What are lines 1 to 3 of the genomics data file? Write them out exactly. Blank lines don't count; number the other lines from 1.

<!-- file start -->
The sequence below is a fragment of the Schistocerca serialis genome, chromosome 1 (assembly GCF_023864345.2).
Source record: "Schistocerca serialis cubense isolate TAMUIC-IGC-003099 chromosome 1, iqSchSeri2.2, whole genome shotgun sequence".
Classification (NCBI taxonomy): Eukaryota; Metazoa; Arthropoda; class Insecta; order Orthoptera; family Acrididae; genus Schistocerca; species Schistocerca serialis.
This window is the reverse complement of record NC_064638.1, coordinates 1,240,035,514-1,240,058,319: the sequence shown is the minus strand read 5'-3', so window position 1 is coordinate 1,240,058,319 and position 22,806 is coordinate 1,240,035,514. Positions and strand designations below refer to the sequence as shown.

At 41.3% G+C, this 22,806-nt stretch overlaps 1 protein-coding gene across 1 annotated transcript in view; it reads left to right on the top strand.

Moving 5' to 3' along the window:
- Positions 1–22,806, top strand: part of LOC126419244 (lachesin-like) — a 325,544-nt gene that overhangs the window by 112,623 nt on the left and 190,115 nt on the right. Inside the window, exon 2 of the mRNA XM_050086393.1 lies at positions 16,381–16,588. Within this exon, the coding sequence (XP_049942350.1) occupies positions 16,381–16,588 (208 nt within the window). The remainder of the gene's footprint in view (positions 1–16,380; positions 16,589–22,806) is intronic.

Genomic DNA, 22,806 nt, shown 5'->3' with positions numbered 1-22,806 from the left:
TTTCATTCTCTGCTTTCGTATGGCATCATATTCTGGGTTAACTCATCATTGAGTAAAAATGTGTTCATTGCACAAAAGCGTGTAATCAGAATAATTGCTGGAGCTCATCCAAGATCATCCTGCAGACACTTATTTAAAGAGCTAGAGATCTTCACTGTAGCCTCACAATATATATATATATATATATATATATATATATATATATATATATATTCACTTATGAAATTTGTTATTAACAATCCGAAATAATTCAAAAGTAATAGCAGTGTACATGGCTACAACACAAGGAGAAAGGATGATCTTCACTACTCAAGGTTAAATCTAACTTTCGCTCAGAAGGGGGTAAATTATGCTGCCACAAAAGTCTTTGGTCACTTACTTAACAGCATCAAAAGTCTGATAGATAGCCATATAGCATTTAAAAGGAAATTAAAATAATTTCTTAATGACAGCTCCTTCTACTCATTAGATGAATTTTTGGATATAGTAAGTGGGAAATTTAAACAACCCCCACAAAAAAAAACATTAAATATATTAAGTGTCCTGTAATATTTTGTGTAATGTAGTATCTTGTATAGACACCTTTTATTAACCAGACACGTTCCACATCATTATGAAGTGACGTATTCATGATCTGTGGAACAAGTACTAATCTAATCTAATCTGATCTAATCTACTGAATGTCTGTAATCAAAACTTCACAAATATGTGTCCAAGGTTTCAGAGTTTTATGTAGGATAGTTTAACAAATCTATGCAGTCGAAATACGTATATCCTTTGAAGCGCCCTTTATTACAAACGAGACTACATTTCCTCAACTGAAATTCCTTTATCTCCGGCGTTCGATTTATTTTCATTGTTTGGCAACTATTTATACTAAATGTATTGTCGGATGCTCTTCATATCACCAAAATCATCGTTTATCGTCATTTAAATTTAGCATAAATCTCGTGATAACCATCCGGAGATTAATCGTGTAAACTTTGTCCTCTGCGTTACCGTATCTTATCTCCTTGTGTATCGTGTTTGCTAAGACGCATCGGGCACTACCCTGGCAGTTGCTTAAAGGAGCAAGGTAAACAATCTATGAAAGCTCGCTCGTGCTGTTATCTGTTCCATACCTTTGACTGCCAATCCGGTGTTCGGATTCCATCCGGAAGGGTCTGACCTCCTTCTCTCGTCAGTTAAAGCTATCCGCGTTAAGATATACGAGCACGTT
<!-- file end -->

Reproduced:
The sequence below is a fragment of the Schistocerca serialis genome, chromosome 1 (assembly GCF_023864345.2).
Source record: "Schistocerca serialis cubense isolate TAMUIC-IGC-003099 chromosome 1, iqSchSeri2.2, whole genome shotgun sequence".
Classification (NCBI taxonomy): Eukaryota; Metazoa; Arthropoda; class Insecta; order Orthoptera; family Acrididae; genus Schistocerca; species Schistocerca serialis.